… the brush is drawn hither and back like a sleeper’s breath.
This is from the collection Other Criteria: Confrontations with Twentieth-Century Art by Leo Steinberg (2007; 1972). The following is from the essay ‘Fritz Glarner and Philip Guston at the Modern’ first published in 1956. He begins with a fairly lengthy criticism of Glarner which I’m going to skip except for its concluding, dismissive lines; then on to Guston :
… What I find in Glarner’s painting is a high-styled formalization of the urban rhythm. It is idealized and even beautiful. But I find no place in it to which my eye will cling; no line in it so moves that it and I could swing along together. The picture, like a sterile beauty, is everyman’s exile.
A Philip Guston is Glarner’s opposite in every sense. While Glarner’s public elegance is quick and efficient, a Guston is pondered and slowed and hauled up from unspeakable depths of privacy. A Glarner picture is all exteriority, display; Guston’s abstractions are exposures of nerve-threaded flesh. It is as if the hollow of man’s body — scarred and stained with sin and hunger, pain and nicotine — were flattened like an unrolled cylinder and clothes-pinned to the sky.
You remember those early lines of Eliot which used to be so disturbing in their brain-straining leap:
Let us go then, you and I
When the evening is spread out against the sky
Like a patient etherised upon a table …
Guston’s new image is that recondite.
He has journeyed a long way in search of his center.
… His earliest work in the present Museum [MoMA] show is an untitled abstract Painting, dated 1952. In general disposition it faintly echoes the firm structure of his figurative work. But everything here is hushed and softened; the tender strokes of the brush are barely afloat; color is weightless, like odor; the picture is the after-image of a flower garden fading on the inside of closed lids.
… the What is given by the color and the slow motion of its track. A narrow range of shades of red heaves back and forth between pale rose and scarlet. Color of blood; not of blood spilled or smeared but still investing the live tissue, lying bare here like a universe expanded from a surgeon’s cut. And then — in confrontation with glut reds and membrane pinks — the streaks of gray, color of ashes, of fasting, of senectitude and privation.
The red-gray forms the central interlock. Within it, and all around, almost unnoticeable, are vagrant dabs of orange, azure, celadon, giving the paint surface an unpredictable depth and vibration. Then an ebbing away towards the edges where the cold, nacreous surface is haunted by a graying purple, still strangely organic, like the color of chilled human skin.
The other theme is that of localizing what is going on. Yes, the red proclaims itself clearly enough, but the gray drifts and swims in the tissue, and you seek it — or rather its precise relation to the more organic hues — like a doctor tapping, trying to locate a pain. At the same time, it is the grays which function as defining elements, give a more measured statement to the space, and, by setting off the reds, bestow on them a sort of self-realization. The blind, red, windowless organic interiority gains self-awareness by virtue of the foreign body, the intruding gray. The gray pain, the gray hunger, twining with red-roaring guts, becomes the agent of awareness — I am in pain, therefore I am.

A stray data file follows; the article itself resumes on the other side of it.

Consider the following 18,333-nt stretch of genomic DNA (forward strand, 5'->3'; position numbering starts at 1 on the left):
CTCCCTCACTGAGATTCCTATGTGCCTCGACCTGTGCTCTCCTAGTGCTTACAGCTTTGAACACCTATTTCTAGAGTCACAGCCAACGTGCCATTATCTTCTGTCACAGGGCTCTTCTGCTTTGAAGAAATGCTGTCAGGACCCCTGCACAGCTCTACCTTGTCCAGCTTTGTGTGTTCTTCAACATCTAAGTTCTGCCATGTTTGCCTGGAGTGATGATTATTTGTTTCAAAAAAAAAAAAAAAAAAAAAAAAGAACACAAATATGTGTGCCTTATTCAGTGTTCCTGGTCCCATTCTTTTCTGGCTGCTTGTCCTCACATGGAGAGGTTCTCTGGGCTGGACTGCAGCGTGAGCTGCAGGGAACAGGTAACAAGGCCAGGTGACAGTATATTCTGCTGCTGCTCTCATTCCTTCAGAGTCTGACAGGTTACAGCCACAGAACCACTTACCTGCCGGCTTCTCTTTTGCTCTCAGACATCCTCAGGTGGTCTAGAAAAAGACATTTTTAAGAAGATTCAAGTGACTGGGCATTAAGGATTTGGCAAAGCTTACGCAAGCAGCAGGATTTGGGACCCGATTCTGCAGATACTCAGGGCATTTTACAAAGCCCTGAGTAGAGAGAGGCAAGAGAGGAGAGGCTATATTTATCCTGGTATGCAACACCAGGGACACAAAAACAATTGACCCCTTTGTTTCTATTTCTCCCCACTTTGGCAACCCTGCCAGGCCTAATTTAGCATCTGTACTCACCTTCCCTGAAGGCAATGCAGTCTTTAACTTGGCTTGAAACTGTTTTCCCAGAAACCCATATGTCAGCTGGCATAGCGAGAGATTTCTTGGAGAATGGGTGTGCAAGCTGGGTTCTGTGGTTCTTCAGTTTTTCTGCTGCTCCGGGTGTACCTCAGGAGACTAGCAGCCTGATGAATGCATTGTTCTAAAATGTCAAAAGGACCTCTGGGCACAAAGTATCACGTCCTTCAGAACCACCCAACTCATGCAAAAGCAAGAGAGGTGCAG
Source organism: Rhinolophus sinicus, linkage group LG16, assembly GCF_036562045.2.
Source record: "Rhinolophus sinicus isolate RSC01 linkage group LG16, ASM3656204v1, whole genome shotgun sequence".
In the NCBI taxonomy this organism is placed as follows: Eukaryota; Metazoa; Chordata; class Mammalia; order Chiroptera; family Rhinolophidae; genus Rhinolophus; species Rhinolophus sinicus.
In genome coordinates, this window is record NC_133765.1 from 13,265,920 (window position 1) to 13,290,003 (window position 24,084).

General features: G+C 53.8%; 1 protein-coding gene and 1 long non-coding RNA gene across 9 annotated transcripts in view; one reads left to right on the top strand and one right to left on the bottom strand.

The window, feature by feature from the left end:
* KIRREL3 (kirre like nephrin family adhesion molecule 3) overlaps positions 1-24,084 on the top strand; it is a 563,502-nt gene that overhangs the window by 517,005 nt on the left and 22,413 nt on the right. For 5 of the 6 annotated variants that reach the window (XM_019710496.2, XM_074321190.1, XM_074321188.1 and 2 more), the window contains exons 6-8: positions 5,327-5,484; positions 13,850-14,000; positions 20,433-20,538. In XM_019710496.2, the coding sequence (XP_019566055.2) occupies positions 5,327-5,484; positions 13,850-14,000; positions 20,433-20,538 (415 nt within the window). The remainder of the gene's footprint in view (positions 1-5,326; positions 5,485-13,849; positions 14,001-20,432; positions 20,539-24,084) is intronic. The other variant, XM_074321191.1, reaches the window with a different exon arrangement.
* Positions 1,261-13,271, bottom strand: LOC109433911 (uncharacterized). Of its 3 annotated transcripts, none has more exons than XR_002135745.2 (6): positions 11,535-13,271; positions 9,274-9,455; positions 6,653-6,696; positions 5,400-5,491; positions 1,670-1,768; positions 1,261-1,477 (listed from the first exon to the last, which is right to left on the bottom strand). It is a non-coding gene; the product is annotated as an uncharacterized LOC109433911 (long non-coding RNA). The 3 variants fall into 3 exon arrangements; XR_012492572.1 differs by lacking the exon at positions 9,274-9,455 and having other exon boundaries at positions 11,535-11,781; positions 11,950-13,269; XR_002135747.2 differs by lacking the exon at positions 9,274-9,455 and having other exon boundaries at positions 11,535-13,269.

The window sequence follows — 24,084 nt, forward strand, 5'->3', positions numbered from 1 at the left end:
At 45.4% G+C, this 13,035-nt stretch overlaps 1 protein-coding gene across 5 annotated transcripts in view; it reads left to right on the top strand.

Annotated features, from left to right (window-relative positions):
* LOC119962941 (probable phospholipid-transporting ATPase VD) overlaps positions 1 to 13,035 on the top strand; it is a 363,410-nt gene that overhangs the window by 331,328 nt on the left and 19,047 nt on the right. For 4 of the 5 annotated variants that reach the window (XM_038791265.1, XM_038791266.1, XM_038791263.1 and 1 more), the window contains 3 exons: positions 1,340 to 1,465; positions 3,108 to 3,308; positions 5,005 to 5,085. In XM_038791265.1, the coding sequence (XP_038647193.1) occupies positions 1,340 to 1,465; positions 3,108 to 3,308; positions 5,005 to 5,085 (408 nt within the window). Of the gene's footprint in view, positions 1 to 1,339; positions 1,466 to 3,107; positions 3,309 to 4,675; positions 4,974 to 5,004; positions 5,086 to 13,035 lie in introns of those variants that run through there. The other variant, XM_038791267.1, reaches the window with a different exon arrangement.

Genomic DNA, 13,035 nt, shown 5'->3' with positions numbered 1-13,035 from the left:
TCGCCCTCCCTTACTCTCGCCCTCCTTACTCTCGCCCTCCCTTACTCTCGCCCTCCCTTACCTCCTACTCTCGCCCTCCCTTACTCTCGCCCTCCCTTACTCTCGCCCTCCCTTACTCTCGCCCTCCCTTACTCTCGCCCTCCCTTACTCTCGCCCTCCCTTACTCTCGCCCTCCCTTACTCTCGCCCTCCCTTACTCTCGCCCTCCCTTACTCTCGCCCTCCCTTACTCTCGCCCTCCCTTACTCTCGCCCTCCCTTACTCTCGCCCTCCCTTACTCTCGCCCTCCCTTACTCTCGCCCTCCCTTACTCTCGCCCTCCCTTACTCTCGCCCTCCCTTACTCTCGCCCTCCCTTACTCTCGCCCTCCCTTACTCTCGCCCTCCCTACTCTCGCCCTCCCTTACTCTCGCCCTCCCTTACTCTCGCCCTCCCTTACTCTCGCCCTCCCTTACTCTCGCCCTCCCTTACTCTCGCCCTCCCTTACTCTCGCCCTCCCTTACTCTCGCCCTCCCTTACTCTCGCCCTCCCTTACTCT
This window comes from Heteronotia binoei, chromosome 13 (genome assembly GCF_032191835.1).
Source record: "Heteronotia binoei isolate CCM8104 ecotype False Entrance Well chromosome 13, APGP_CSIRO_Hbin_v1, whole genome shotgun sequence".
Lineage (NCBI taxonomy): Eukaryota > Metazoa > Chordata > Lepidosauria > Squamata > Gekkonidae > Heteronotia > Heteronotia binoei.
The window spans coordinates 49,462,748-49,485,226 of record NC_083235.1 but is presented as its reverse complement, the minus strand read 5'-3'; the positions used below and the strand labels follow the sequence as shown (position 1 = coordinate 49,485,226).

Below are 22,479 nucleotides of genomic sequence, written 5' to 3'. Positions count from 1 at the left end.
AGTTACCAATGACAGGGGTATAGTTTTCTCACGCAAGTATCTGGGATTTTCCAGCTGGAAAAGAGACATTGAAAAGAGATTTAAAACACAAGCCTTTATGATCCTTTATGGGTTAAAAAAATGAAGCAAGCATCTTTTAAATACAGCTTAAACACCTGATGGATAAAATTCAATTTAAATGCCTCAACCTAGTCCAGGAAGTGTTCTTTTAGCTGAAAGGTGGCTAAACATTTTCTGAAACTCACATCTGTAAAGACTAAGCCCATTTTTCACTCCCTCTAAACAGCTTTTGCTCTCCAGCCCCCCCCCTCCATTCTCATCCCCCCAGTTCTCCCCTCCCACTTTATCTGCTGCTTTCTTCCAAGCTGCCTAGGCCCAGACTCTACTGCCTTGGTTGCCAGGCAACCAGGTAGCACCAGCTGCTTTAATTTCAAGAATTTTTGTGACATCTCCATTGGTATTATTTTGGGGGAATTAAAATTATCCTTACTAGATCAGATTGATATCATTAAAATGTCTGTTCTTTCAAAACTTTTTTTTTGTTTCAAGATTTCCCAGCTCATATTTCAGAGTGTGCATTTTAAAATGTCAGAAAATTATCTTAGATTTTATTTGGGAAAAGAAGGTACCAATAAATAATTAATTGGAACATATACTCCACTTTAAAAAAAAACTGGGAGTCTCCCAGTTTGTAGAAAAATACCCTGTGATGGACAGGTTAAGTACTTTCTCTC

But I would not give the impression that these paintings are cries of pathological distress. Far from it. For their last effect — when the initial shudder over these thick smears has passed — is a remote and radiant joy, the very quality which tempts one to locate these worlds of entrails in the sky. In their slow, tempered breathing there is no shred of conflict, and no violence. The intrusive grays are linked and latched to the organic fiber, the two sustain each other like a warp and weft; the grays, for all their otherness, become a necessary and a welcome presence, and the picture smiles with ashes in the mouth.
A feature which sets Guston off most clearly from other New York abstractionists is the slow pace of his pictures. We are accustomed to paintings whose elements move at the speed of more than human performance. But in a Guston the brush is drawn hither and back like a sleeper’s breath.
Its effect on the observer is to slow down his own visual operations — not in fact, not in the way assembly lines determine a piece-worker’s speed — but in imagination, turning us momentarily into contemplatives and thereby giving us a fleeting consciousness of a disused capacity in ourselves.
Neither of the two Guston paintings shown below seem to me to match Steinberg’s description (the book has no illustration), but both are from the same year as the one he describes (1952).